The workshop was called Random Precision and was focused on “the construction of component parts that fuse at a distance into a coherent form.” Everyone was asked to make two, 3-dimensional or relief constructions, using fabric, thread, wire or whatever else we bought to the class. Given that my work barely moves off the flat plane I figured that this would be a workshop to challenge me.
A quick trip to the recycling shop at the tip the day before the workshop found me with two old wooden silk screen frames, which I figured, if nothing else, I could always re-use afterwards. I found the rest of my materials by roaming around the house picking up random bits of dyed fabric and string, embroidery cotton and other left over ‘art’ experiments.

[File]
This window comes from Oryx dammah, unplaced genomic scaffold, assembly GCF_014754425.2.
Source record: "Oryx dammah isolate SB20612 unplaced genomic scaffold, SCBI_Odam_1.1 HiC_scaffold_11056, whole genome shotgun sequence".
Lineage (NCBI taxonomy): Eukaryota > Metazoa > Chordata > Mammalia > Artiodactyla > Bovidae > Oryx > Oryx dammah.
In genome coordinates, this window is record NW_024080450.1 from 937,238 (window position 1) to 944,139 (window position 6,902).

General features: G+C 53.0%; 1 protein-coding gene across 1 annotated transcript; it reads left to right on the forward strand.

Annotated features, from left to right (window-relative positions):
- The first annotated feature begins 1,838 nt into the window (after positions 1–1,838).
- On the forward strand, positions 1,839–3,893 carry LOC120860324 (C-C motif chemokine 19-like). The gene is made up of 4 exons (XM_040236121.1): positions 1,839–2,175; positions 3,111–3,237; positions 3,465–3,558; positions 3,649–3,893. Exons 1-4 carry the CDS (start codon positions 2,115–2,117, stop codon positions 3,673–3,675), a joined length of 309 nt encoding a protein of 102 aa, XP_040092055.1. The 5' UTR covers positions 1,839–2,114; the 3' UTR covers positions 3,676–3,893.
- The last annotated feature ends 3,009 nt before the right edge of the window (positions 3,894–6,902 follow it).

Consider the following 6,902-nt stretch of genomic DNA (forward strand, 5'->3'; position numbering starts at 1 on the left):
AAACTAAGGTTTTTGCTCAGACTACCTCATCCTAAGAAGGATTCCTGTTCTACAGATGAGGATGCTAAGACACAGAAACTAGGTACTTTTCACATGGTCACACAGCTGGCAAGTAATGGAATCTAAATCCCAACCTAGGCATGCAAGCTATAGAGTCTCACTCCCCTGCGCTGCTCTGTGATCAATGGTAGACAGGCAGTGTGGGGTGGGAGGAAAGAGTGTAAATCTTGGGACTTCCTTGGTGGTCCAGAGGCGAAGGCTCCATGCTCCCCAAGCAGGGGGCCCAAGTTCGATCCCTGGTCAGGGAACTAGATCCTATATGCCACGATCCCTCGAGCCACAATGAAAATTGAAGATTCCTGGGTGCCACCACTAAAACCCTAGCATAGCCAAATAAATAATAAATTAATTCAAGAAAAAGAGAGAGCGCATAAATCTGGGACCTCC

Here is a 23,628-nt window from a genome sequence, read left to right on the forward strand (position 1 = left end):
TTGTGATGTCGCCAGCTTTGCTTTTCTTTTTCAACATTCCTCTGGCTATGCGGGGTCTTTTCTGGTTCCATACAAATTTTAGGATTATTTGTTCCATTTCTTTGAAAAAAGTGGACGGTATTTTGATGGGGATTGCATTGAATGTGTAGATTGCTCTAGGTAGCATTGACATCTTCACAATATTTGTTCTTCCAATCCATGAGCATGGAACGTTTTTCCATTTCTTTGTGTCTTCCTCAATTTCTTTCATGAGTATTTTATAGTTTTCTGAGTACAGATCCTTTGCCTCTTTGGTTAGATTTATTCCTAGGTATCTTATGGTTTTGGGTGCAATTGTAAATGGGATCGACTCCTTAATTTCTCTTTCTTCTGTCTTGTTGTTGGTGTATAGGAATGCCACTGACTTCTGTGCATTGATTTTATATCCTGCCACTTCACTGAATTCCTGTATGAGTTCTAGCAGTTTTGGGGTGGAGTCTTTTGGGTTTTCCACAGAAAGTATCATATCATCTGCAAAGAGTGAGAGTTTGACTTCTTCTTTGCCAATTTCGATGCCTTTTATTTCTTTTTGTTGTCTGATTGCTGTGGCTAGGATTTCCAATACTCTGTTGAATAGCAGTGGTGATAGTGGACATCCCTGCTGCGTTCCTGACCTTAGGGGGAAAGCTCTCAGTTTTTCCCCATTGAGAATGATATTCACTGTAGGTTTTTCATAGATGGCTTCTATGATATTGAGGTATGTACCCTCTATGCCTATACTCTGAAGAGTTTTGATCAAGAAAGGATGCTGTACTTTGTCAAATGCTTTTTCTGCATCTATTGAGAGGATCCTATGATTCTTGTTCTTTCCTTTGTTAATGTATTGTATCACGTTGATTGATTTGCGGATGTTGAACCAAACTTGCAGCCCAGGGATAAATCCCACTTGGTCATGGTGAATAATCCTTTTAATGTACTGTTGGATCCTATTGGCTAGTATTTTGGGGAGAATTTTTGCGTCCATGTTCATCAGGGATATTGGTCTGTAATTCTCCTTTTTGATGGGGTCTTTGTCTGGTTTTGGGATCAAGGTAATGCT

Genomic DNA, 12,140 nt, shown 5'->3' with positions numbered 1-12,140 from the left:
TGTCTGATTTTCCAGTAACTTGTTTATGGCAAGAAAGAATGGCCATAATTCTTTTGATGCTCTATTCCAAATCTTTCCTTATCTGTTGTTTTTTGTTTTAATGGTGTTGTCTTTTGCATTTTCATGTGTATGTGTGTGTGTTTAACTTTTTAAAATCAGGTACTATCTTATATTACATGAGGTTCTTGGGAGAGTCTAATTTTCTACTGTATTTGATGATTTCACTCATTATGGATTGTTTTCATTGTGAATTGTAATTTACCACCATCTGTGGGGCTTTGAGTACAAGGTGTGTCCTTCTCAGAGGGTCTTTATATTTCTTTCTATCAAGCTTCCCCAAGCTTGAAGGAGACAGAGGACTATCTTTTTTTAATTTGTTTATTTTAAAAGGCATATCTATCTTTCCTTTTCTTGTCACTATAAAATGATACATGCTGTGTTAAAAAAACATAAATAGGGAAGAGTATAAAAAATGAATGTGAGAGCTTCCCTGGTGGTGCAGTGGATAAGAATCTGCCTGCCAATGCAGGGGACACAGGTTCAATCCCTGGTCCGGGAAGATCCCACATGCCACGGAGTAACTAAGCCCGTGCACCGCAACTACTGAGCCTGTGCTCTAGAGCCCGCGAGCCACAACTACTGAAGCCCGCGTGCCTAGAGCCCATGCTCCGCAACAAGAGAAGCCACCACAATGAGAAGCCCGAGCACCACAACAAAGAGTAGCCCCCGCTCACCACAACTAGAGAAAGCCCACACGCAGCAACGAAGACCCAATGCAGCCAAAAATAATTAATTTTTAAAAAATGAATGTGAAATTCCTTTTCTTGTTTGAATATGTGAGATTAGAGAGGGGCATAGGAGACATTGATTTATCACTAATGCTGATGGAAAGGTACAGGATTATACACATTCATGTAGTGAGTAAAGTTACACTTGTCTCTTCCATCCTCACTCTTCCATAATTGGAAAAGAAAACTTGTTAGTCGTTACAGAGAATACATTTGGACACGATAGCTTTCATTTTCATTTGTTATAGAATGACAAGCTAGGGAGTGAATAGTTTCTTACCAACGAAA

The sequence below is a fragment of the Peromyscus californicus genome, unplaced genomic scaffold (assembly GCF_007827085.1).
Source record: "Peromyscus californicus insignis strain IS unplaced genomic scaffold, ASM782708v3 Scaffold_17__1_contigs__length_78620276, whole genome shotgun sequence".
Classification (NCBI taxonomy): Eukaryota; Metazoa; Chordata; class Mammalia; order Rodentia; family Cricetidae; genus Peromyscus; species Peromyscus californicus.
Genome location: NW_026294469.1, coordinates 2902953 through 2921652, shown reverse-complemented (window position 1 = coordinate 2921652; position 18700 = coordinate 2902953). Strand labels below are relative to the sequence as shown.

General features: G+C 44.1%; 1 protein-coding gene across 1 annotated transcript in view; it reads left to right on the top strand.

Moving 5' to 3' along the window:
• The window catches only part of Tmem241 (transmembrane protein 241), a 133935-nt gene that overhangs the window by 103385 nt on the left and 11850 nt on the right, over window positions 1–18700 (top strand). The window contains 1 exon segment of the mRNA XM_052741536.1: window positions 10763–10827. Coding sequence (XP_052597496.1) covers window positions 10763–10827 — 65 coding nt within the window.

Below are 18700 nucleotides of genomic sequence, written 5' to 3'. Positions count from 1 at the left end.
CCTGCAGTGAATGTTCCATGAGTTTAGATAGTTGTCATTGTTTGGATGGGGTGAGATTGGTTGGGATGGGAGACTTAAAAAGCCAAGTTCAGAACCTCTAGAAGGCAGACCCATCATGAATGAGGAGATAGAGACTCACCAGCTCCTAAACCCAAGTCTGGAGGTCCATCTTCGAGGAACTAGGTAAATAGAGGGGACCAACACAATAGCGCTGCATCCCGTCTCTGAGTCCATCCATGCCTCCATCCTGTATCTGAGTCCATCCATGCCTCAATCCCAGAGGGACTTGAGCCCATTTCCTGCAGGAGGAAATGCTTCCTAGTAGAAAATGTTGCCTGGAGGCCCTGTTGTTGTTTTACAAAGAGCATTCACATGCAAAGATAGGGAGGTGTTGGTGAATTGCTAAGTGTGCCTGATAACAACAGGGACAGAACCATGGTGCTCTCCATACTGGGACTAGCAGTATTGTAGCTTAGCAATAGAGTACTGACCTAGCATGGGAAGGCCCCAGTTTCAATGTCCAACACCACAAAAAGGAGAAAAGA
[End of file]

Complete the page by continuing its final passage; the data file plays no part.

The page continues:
I found that the element of depth in this piece really engaging.
Michael emphasised the benefits of photographing the various stages of the construction. Apart from keeping a record of the work as it developed, Michael suggested that by printing these photos and working into them, adding or subtracting colour, line or other images, they could be used to further develop ideas. Even putting the 3D work over the pages of my visual diary suggested new ways to approach my work.
Holding the two pieces I made together also demonstrated further depth and complexity.
Apart from challenging us to work in a new way Michael was also generous in the time he spent discussing our work, both from the workshop and that of our current art practice. I thought that his very constructive (pardon the pun) approach and considered suggestions were particularly valuable as an artist working by myself.
If you are in Canberra Micheal will be giving a talk at the ANU School of Art at 1.00pm this Thursday 3 October. The work from Michael’s residency will be shown at Craft ACT in 2014.